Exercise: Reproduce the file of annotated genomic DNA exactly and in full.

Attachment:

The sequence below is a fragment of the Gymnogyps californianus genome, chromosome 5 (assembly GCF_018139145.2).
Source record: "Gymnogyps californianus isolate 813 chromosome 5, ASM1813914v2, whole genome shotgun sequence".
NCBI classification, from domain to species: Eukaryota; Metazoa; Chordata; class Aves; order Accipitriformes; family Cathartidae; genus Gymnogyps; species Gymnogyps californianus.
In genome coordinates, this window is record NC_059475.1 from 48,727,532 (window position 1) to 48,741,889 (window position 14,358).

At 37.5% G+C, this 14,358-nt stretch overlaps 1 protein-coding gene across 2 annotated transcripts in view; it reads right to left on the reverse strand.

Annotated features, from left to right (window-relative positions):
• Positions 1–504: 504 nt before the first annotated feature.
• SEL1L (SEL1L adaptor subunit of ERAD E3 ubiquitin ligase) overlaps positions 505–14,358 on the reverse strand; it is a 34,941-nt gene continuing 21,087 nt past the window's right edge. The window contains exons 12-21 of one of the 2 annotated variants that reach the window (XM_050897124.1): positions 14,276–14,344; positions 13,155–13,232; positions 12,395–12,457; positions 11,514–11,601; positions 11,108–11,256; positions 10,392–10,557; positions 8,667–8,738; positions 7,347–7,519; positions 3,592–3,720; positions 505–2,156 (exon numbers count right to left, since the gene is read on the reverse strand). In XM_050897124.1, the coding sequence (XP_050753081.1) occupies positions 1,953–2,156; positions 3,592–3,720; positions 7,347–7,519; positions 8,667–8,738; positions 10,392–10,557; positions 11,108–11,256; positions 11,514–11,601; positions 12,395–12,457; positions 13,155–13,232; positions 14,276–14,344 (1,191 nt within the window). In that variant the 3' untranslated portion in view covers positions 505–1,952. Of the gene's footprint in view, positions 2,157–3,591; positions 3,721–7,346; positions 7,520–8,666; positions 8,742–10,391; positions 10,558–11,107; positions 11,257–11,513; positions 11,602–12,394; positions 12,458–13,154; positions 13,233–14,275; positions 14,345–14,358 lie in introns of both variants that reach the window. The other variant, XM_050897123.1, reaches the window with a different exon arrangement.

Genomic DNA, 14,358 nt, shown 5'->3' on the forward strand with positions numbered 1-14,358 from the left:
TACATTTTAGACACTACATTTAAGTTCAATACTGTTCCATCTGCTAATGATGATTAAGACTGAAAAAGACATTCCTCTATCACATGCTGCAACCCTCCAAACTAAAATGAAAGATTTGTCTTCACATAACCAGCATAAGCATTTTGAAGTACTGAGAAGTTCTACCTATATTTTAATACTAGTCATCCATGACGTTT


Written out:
The sequence below is a fragment of the Gymnogyps californianus genome, chromosome 5 (assembly GCF_018139145.2).
Source record: "Gymnogyps californianus isolate 813 chromosome 5, ASM1813914v2, whole genome shotgun sequence".
NCBI classification, from domain to species: Eukaryota; Metazoa; Chordata; class Aves; order Accipitriformes; family Cathartidae; genus Gymnogyps; species Gymnogyps californianus.
In genome coordinates, this window is record NC_059475.1 from 48,727,532 (window position 1) to 48,741,889 (window position 14,358).

At 37.5% G+C, this 14,358-nt stretch overlaps 1 protein-coding gene across 2 annotated transcripts in view; it reads right to left on the reverse strand.

Annotated features, from left to right (window-relative positions):
• Positions 1–504: 504 nt before the first annotated feature.
• SEL1L (SEL1L adaptor subunit of ERAD E3 ubiquitin ligase) overlaps positions 505–14,358 on the reverse strand; it is a 34,941-nt gene continuing 21,087 nt past the window's right edge. The window contains exons 12-21 of one of the 2 annotated variants that reach the window (XM_050897124.1): positions 14,276–14,344; positions 13,155–13,232; positions 12,395–12,457; positions 11,514–11,601; positions 11,108–11,256; positions 10,392–10,557; positions 8,667–8,738; positions 7,347–7,519; positions 3,592–3,720; positions 505–2,156 (exon numbers count right to left, since the gene is read on the reverse strand). In XM_050897124.1, the coding sequence (XP_050753081.1) occupies positions 1,953–2,156; positions 3,592–3,720; positions 7,347–7,519; positions 8,667–8,738; positions 10,392–10,557; positions 11,108–11,256; positions 11,514–11,601; positions 12,395–12,457; positions 13,155–13,232; positions 14,276–14,344 (1,191 nt within the window). In that variant the 3' untranslated portion in view covers positions 505–1,952. Of the gene's footprint in view, positions 2,157–3,591; positions 3,721–7,346; positions 7,520–8,666; positions 8,742–10,391; positions 10,558–11,107; positions 11,257–11,513; positions 11,602–12,394; positions 12,458–13,154; positions 13,233–14,275; positions 14,345–14,358 lie in introns of both variants that reach the window. The other variant, XM_050897123.1, reaches the window with a different exon arrangement.

Genomic DNA, 14,358 nt, shown 5'->3' on the forward strand with positions numbered 1-14,358 from the left:
TACATTTTAGACACTACATTTAAGTTCAATACTGTTCCATCTGCTAATGATGATTAAGACTGAAAAAGACATTCCTCTATCACATGCTGCAACCCTCCAAACTAAAATGAAAGATTTGTCTTCACATAACCAGCATAAGCATTTTGAAGTACTGAGAAGTTCTACCTATATTTTAATACTAGTCATCCATGACGTTT